The words describing the shooter are all antonyms “weird, odd, loner, obsessed” words that help us rationalize and comprehend something this heinous? We know that the police were often called to his house as a teenager and we also know this boy “lost his mother to pneumonia in November last year, and his father many years ago.” These are not EXCUSES, there are just no excuses for what he did yesterday. His lawyer describes him as a broken, sad human being, it is a description that may make sense to us but being sad and depressed does not explain why he did what he did. At best, it gives us a little more insight but what he did, most of us can only imagine in our nightmares. What possessed him to act out his sadness this way? That’s the question that scares me more than any I could ever ask. What drives a depressed teenager to commit mass murder? Is it driven by anger? Is it an obsession? Is he delusional? I am trying hard to understand because I want to know in my heart that not just any depressed teenager is capable of acting this same situation out over and over again?
So I also wonder – did he have a mental health condition and was he being treated? Perhaps if he hadn’t lost his mother, if he wasn’t adopted, if he had no access to guns, or a combination of any of these things, would this have happened? If he had gotten more mental health counseling would this have happened? If he had additional support would this have happened? Did the school have more responsibility to think ahead about what might happen? Of course, there are no answers to these questions now, none – but it won’t stop me wondering and worrying about my own children and their plight. For this boy, we cannot go back and rectify what he did. There is nothing to be done, 17 bright souls are gone, one angry shooter is left and somehow we have to make sense of that disparity.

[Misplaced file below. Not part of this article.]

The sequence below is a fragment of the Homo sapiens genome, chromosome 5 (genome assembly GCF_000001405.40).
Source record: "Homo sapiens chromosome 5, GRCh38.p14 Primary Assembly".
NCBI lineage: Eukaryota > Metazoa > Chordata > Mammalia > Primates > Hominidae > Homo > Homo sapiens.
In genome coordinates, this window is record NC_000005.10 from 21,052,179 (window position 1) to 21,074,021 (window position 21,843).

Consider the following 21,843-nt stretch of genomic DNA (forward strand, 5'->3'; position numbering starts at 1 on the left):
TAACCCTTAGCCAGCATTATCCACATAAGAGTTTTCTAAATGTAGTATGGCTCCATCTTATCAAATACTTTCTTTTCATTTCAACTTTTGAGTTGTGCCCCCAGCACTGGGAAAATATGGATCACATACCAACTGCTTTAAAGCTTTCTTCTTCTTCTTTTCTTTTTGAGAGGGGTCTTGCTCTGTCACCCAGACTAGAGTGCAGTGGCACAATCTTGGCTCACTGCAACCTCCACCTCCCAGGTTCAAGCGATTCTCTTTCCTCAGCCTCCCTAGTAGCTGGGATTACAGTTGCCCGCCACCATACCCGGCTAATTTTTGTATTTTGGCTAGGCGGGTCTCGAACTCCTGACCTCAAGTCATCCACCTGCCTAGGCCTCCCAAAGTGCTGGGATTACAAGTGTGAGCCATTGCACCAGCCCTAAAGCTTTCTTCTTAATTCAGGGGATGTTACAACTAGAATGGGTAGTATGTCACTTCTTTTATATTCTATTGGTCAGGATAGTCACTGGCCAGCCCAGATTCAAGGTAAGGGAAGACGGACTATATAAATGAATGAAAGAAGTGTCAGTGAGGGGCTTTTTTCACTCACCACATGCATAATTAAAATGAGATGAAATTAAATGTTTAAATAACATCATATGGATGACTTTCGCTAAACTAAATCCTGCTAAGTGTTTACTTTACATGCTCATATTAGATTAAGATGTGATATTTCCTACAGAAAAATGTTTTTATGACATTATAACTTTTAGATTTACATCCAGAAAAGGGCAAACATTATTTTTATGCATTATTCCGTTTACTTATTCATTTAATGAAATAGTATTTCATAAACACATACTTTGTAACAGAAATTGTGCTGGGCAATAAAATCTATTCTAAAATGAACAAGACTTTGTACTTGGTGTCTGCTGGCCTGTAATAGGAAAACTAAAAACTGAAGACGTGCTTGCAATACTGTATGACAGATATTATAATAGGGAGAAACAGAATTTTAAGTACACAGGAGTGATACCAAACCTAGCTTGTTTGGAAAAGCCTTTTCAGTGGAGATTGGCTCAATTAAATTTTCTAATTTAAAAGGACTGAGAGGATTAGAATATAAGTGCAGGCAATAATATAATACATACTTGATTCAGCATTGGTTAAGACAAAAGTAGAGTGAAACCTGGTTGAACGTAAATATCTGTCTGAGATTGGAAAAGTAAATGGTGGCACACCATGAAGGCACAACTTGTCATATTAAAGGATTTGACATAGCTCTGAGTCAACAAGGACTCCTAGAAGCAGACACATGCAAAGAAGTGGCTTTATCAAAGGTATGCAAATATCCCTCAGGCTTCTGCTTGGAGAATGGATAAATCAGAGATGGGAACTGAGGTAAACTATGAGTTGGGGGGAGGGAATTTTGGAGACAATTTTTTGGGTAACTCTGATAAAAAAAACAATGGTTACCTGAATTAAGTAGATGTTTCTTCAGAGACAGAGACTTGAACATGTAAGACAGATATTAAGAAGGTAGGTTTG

Now we must focus on what we can do in the future so this doesn’t happen again or is this situation so complicated it’s difficult to think of or implement any “good” solutions?
Anyone who has a child struggling with their mental health knows that access to care in this country is incredibly difficult to find, long waits, no providers, differing theories, scary side effects to pharmaceuticals, no beds, mistakes, ambivalence, it feels like so many barriers. This may be true in other countries also “In the United States, for example, only about a third of people with severe depression take an antidepressant. In South Korea, where antidepressant use is the lowest among the countries analyzed, the suicide rate is the highest in the developed world.” Business Insider
Not seeking help which ends in suicide is terribly sad, but suicide is very different from committing mass murder!
So perhaps struggling with an undiagnosed mental health condition AND gun availability in the US is to blame for our current woes? But where do these kids get their guns from? It seems a gun is just a tool for a job, the bigger issue is why these kids want these kinds of weapons and what their mindset is for acquiring them, if they couldn’t find a gun would they then source a different weapon or would they just not go ahead with their plans?
When you have a child with challenging behavior, as a parent you are obligated to solve the problem. Of course, this makes total sense, but if you have spent any time on my blog then you know “trying” is only half the battle (our children are NOT homicidal btw which seems prudent to clarify!), accessing effective treatments are a whole other challenge, we have spent many years creatively finding solutions to our children’s medical needs and I assume the parents of at least some of the kids who have committed violent acts, did that too. Did the people they sought out ever think that seething anger and retaliation was a driving force in these kid’s minds? Did the parents see this in their kids? Did no one recognize it as a significant threat at the time?